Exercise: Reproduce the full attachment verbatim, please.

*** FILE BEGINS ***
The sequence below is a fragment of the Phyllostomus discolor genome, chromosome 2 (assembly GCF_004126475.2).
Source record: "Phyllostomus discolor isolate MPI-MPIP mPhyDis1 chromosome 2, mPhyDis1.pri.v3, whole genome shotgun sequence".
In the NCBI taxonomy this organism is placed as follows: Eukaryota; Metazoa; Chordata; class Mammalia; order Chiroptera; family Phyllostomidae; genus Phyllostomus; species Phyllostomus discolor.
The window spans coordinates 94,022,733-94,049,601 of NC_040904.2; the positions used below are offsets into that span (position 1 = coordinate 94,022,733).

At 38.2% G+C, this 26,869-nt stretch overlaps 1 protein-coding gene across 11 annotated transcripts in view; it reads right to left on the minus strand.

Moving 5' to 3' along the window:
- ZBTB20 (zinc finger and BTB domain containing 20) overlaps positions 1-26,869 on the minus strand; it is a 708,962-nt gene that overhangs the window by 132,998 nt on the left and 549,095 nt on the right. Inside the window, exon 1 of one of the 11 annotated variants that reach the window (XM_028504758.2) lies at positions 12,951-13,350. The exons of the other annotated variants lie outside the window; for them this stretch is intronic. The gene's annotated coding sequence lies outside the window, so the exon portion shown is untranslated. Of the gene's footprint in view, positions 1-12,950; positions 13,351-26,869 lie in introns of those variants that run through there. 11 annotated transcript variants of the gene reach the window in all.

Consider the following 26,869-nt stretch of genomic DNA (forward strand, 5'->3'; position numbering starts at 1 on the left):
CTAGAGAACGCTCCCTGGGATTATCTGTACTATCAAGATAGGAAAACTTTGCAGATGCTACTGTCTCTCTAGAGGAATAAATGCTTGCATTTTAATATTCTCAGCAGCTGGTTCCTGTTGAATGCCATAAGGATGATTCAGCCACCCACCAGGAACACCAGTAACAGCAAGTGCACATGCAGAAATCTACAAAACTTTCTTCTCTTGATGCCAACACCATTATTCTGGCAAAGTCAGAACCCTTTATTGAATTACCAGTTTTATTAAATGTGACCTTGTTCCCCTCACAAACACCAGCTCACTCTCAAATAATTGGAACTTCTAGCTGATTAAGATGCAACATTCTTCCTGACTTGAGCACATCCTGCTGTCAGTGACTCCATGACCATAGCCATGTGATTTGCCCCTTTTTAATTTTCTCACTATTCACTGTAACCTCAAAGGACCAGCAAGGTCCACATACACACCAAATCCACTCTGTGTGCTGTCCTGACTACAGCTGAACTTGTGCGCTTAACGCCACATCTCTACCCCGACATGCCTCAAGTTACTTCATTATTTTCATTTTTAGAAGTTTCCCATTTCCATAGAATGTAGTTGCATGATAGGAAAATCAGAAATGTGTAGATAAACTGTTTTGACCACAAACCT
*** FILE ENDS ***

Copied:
The sequence below is a fragment of the Phyllostomus discolor genome, chromosome 2 (assembly GCF_004126475.2).
Source record: "Phyllostomus discolor isolate MPI-MPIP mPhyDis1 chromosome 2, mPhyDis1.pri.v3, whole genome shotgun sequence".
In the NCBI taxonomy this organism is placed as follows: Eukaryota; Metazoa; Chordata; class Mammalia; order Chiroptera; family Phyllostomidae; genus Phyllostomus; species Phyllostomus discolor.
The window spans coordinates 94,022,733-94,049,601 of NC_040904.2; the positions used below are offsets into that span (position 1 = coordinate 94,022,733).

At 38.2% G+C, this 26,869-nt stretch overlaps 1 protein-coding gene across 11 annotated transcripts in view; it reads right to left on the minus strand.

Moving 5' to 3' along the window:
- ZBTB20 (zinc finger and BTB domain containing 20) overlaps positions 1-26,869 on the minus strand; it is a 708,962-nt gene that overhangs the window by 132,998 nt on the left and 549,095 nt on the right. Inside the window, exon 1 of one of the 11 annotated variants that reach the window (XM_028504758.2) lies at positions 12,951-13,350. The exons of the other annotated variants lie outside the window; for them this stretch is intronic. The gene's annotated coding sequence lies outside the window, so the exon portion shown is untranslated. Of the gene's footprint in view, positions 1-12,950; positions 13,351-26,869 lie in introns of those variants that run through there. 11 annotated transcript variants of the gene reach the window in all.

Consider the following 26,869-nt stretch of genomic DNA (forward strand, 5'->3'; position numbering starts at 1 on the left):
CTAGAGAACGCTCCCTGGGATTATCTGTACTATCAAGATAGGAAAACTTTGCAGATGCTACTGTCTCTCTAGAGGAATAAATGCTTGCATTTTAATATTCTCAGCAGCTGGTTCCTGTTGAATGCCATAAGGATGATTCAGCCACCCACCAGGAACACCAGTAACAGCAAGTGCACATGCAGAAATCTACAAAACTTTCTTCTCTTGATGCCAACACCATTATTCTGGCAAAGTCAGAACCCTTTATTGAATTACCAGTTTTATTAAATGTGACCTTGTTCCCCTCACAAACACCAGCTCACTCTCAAATAATTGGAACTTCTAGCTGATTAAGATGCAACATTCTTCCTGACTTGAGCACATCCTGCTGTCAGTGACTCCATGACCATAGCCATGTGATTTGCCCCTTTTTAATTTTCTCACTATTCACTGTAACCTCAAAGGACCAGCAAGGTCCACATACACACCAAATCCACTCTGTGTGCTGTCCTGACTACAGCTGAACTTGTGCGCTTAACGCCACATCTCTACCCCGACATGCCTCAAGTTACTTCATTATTTTCATTTTTAGAAGTTTCCCATTTCCATAGAATGTAGTTGCATGATAGGAAAATCAGAAATGTGTAGATAAACTGTTTTGACCACAAACCT